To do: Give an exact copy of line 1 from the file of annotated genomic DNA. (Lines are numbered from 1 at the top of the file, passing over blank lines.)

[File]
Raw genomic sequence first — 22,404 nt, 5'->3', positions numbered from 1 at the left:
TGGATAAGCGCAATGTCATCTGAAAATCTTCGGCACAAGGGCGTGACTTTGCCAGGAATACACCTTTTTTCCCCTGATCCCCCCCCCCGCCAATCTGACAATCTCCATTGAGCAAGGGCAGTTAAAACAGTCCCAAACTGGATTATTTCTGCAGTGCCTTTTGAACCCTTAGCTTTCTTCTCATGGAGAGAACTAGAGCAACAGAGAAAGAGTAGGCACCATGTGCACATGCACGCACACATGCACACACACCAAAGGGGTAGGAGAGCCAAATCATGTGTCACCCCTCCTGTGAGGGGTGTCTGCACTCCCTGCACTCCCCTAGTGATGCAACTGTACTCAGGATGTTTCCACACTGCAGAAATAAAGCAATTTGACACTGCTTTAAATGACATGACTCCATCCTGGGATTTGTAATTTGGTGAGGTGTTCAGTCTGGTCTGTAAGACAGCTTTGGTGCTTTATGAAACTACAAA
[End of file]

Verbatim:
Raw genomic sequence first — 22,404 nt, 5'->3', positions numbered from 1 at the left: